A persona is a research-based profile of an archetypal customer that represents needs of many. Personas work for B2B because they bring focus, empathy, and consensus to your campaigns. When designing a campaign, for example, the tendency is to be broad about what you are going after, but a bigger audience + more targets = less focus. By creating a persona based marketing strategy, you can be more targeted and truly understand who your buyer is. Create a story about who that person is, what his or her lifestyle is like, what are the pain points?
At Marketo, one of our personas is “Molly the Marketer”. By understanding who she is and what makes her tick, we can ask questions–what do I say to her? What messages will resonate? What channels should I use? Because you are creating a more personal profile, you can write content and create marketing programs that comes from an emotional place. You know what they like, as if they are your best friend. Personas bring more of a human touch to your marketing.
How do you start?
To develop your personas you need to determine what their goals and attitudes are. You have to ask yourself, what do you they know? What do they respond to? What are their behaviors? Do qualitative research to gather this knowledge.
How do you get this information?
Interviews! Once you determine your personas, you can schedule user interviews that last about 20 minutes. Make sure whoever is conducting the interview knows what to focus on and what to look for. Your research can be as thorough as you want. Some companies even hire trained anthropologists to watch what people do. The more detailed your personas are, the better your marketing can be. They should feel real, like you have talked to that person.
Make sure to leverage your sales team as well. They are on the front lines talking to customers everyday. Go on an in person sales call or sit in on the phone. And make sure you collaborate with sales throughout your persona development process.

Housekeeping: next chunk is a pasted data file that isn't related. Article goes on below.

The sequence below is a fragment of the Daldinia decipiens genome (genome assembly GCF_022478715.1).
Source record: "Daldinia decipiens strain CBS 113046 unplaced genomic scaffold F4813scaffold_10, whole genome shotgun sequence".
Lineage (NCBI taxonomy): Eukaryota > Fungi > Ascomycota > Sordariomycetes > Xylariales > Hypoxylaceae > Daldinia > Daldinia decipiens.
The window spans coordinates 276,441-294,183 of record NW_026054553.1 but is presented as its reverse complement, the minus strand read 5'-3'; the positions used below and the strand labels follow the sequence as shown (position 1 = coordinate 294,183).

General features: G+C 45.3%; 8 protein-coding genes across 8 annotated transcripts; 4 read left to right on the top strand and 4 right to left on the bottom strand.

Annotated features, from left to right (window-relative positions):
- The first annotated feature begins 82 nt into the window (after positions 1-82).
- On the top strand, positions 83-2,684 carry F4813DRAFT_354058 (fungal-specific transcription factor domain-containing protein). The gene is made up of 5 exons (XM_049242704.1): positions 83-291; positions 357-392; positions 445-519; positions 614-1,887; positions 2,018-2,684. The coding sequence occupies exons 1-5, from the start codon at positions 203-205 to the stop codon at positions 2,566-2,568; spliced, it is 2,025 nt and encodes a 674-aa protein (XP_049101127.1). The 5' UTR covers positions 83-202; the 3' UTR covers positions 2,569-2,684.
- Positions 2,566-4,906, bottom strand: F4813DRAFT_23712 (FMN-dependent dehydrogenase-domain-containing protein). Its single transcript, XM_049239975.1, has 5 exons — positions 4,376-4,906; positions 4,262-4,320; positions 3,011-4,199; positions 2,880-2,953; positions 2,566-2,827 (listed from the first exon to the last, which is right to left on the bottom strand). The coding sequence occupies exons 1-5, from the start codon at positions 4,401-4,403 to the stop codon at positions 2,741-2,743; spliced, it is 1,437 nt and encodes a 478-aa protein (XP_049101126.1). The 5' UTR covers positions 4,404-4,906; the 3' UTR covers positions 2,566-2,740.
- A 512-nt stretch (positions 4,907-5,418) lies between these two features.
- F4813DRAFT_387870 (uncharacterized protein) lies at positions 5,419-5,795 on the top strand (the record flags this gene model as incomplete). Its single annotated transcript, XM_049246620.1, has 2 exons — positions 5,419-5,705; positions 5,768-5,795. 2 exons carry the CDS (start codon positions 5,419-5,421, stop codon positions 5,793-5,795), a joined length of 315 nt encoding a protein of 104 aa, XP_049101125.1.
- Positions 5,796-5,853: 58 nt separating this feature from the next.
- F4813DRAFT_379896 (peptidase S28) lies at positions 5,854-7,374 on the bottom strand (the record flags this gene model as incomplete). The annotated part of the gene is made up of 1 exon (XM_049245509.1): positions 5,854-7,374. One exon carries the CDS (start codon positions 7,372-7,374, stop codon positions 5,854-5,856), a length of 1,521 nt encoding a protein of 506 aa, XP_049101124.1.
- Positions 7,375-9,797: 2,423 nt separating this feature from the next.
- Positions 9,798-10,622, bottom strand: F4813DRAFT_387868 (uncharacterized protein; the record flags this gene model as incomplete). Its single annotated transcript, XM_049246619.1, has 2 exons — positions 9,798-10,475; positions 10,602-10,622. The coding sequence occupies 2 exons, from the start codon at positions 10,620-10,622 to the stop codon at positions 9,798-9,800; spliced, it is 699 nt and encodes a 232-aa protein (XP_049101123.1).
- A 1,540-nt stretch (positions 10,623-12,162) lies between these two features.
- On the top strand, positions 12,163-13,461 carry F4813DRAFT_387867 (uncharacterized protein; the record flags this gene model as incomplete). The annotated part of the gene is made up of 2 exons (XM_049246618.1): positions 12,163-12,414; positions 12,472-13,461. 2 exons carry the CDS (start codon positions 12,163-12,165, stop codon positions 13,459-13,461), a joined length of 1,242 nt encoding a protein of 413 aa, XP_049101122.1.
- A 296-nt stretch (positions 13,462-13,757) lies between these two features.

How do I create the personas?
Once you have gathered all of your data and research, start developing unique segments that group goals (what do they want to accomplish), behaviors (what they do), and attitudes (knowledge, perception) into unique segments. The ideal number of personas for a company would be four. A complicated company may have up to six personas, but more may lead to a lack of focus. You know you’ve succeeded if the personas are:
- Distinct from each other
- Cover the market
- Feel real (I’ve talked to that person!)
- Easy to explain
From there, work to make each persona feel like a real person. Create dossiers on each one, hang posters or cutouts around the office. You can even write a blog for each persona and make it come to life even more. Additionally, make sure you socialize your personas throughout your organization to drive consensus. Your end goal should be to culturally have the company adopt the concept of talking about these personas as real people.
Common mistakes B2B marketers make when creating personas
It is very easy to make something up and skip real research. A good executive could probably get it right about 60% of the time, but the effort to push it through the organization might be more difficult if there isn’t solid and real research behind your efforts. By skipping the research phase, you are more likely to inadvertently focus on what YOU like vs. the persona. Remember you are not the customer. You are not the persona.
Final tips for creating and using personas
- Create a comprehensive list of your personas and make them available throughout your organization
- One program should target one persona–if you are creating an email marketing program that targets three personas, you are probably not effectively targeting anyone
- Smaller super targeted campaigns are better for keeping a focus on individual personas
And remember, personas are for all sized businesses. They are crucial to getting your positioning right. But personas are really important and rarely urgent. The challenge of current operating businesses is to pull out of the day-to-day in order to spend time on a persona project. But so much knowledge can be gained and your marketing can really improve by doing it right.
Thank you Dayna Rothman